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Designing the Moment, Five Tips in Five Days, Part 2

By  Jun 10, 2008

Topics: Web Design & Development

Once you’ve done your best to make sure visitors understand what your application is about, it’s time to let them know how hard it will be to use it.

Rather, how easy it will be to use it.

In other words, the next thing to consider as part of your signup framework is how you’ll illustrate to potential customers the things they’ll need to learn about and do to be successful with the application and reap its benefits.

Let’s look at this in context of the invoicing application, Blinksale.

On Blinksale’s  homepage, we find 6 squares, each of which reveals a benefit-slash-feature of the application, and each of which informs would-be customers what kinds of things they can do there, what they’ll need to learn, and a decent guess as to what kind of investment they’ll need to make to get going.

In that crucial moment when a Blinksale visitor is deciding whether or not to become a customer, each one of these squares can help turn the hesitant into the self-assured, the skeptical into the confident.

In other words, people need to know what they’re getting into.

Make it look easy

The value proposition statement we talked about in Part 1 of this series simply communicates the purpose of the site or application. This second element — the investment breakdown — provides more specific information, such as what features exist and how they can be used.

Now, I like to call this the “investment breakdown” because while all it really does is communicate the benefits and features of an application, what it ultimately communicates is how hard it’s going to be to use. It tells a visitor how much of an investment she’ll need to make to be successful with the app.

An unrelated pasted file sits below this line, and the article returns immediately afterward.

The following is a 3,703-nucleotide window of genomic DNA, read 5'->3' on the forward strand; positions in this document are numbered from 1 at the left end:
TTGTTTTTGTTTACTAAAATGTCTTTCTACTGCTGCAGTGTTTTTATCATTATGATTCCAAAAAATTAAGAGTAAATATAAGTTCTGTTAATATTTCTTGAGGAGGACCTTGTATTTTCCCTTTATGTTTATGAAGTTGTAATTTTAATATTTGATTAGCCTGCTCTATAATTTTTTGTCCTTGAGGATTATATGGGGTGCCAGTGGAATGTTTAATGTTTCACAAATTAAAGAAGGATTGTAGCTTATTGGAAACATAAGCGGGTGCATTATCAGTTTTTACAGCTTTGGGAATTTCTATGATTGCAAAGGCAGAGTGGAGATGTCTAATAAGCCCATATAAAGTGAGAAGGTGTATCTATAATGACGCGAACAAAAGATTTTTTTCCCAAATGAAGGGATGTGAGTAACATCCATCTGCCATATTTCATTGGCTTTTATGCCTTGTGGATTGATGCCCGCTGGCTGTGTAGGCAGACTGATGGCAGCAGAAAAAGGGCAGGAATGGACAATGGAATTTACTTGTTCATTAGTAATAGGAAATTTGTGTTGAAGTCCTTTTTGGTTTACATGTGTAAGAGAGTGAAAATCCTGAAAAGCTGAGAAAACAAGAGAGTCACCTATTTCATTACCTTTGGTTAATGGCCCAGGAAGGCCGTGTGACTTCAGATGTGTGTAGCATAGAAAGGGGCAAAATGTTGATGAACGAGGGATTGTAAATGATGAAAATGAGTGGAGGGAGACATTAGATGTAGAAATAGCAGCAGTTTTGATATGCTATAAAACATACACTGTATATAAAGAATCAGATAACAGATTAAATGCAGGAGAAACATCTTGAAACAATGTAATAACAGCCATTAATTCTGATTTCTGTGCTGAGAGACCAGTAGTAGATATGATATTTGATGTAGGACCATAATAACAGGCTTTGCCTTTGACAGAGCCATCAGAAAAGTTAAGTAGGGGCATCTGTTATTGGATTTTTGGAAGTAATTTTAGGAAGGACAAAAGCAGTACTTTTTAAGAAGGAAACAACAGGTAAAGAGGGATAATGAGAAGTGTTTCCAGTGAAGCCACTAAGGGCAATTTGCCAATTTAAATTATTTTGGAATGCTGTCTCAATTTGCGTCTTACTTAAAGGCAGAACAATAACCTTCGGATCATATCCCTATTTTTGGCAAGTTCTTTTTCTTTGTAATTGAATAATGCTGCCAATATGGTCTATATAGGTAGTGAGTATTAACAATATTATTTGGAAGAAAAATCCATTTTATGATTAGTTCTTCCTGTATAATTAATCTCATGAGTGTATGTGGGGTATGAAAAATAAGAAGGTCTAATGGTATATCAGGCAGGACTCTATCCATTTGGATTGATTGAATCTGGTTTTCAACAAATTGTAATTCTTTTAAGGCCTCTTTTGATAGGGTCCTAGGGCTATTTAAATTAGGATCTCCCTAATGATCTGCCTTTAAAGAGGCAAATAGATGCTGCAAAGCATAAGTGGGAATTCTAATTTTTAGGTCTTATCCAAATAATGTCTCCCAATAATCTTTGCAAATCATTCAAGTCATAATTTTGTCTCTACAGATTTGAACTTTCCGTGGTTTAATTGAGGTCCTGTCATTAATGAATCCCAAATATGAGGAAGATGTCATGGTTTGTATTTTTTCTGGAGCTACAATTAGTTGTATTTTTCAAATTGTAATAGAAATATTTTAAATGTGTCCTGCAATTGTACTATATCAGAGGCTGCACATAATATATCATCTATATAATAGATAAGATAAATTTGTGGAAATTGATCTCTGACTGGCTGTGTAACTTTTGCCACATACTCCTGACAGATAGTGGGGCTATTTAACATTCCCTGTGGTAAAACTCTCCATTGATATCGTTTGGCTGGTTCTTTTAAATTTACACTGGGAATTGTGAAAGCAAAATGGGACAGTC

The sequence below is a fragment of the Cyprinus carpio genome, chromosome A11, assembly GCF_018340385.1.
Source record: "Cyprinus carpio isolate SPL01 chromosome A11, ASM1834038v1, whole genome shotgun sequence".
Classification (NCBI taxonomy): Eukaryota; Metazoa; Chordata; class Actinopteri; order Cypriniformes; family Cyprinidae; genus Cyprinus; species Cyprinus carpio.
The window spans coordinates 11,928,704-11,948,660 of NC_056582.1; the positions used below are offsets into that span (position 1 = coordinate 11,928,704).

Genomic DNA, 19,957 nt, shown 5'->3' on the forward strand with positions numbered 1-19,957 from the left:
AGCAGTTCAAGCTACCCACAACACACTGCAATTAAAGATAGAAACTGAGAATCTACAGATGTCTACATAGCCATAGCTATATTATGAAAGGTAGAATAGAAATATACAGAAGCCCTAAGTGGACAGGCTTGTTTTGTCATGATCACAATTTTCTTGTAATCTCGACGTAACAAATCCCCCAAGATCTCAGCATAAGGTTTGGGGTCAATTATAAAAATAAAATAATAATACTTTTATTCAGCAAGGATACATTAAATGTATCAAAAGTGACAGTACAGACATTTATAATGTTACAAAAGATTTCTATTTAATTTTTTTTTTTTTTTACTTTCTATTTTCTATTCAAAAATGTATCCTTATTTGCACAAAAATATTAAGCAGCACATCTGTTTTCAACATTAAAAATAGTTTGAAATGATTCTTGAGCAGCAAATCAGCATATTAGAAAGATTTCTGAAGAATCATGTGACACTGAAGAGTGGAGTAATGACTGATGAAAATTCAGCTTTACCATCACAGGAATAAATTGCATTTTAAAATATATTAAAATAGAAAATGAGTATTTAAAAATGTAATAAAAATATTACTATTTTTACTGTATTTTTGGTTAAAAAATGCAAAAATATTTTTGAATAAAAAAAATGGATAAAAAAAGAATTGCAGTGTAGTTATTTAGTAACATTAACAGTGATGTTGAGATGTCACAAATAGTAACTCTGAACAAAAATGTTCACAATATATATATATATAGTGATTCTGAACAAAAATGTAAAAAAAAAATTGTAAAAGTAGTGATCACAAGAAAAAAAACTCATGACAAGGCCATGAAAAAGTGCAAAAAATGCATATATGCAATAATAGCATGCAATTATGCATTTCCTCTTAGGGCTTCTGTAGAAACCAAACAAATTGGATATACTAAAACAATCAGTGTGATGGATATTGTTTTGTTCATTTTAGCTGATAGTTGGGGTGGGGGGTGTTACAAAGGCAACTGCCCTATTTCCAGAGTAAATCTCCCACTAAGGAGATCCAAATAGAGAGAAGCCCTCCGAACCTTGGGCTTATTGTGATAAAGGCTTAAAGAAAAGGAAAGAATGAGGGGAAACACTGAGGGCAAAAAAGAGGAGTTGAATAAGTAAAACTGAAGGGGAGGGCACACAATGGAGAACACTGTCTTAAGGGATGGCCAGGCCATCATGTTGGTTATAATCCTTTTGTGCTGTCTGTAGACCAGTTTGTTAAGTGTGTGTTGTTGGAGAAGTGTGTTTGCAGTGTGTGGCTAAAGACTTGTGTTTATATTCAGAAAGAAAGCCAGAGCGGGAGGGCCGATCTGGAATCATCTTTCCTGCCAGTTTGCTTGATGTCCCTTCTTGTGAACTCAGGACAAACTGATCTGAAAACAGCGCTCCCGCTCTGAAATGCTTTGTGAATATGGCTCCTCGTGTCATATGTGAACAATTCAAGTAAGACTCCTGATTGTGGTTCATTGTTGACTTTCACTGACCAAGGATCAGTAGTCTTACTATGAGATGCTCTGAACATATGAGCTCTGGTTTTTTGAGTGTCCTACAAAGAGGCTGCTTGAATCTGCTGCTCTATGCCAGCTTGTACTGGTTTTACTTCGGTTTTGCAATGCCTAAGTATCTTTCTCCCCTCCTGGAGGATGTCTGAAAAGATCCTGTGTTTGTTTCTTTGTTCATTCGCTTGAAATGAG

If it looks like work, the investment is going to feel big and unappealing. If it looks like a cakewalk, the investment is going to feel small and painless.

Of course, this isn’t just an investment breakdown. Beyond the value proposition, it’s also a secondary way to communicate exactly what the application is meant to do so that the visitor can understand it in a bit more depth while deciding whether or not to sign up.

“The easiest way to send invoices online”—Blinksale’s value proposition—tells visitors quite a bit about the site’s purpose, but the 6 squares that comprise the investment breakdown get into the particulars. Here, users learn they can choose an invoice template, send invoices by email, import client contact information from Basecamp, tag their invoices, and more.

That’s a ton of information for 6 little squares!

And if there’s more to know than what you can stick into a small area on the homepage, you can also link off to a Learn More page featuring a screencast or screenshot tour of the application, with more information about each feature.

Another important element in the investment breakdown is a quick snippet about how long it will take to sign up and get going.

For Blinksale, this is addressed through the simple statement, “Start sending invoices in about 5 minutes!”

This tells potential customers that even if they ultimately decide not to use the application, they will have only wasted about 5 minutes figuring it out. Now, even 5 minutes can be a long time, but it sounds like a small investment, and many visitors will feel more comfortable about diving in when they know up front how much time it will take to get moving.

So what’s next on the list? Find out tomorrow in Part 3!

This is Part 2 of a five-day blog series focused on tips based on Robert Hoekman Jr.’s book, Designing the Moment. In this series, Robert discusses ways to get new users over the crucial hurdle of signing up. Click here to see Part 1, Part 3, Part 4, and Part 5.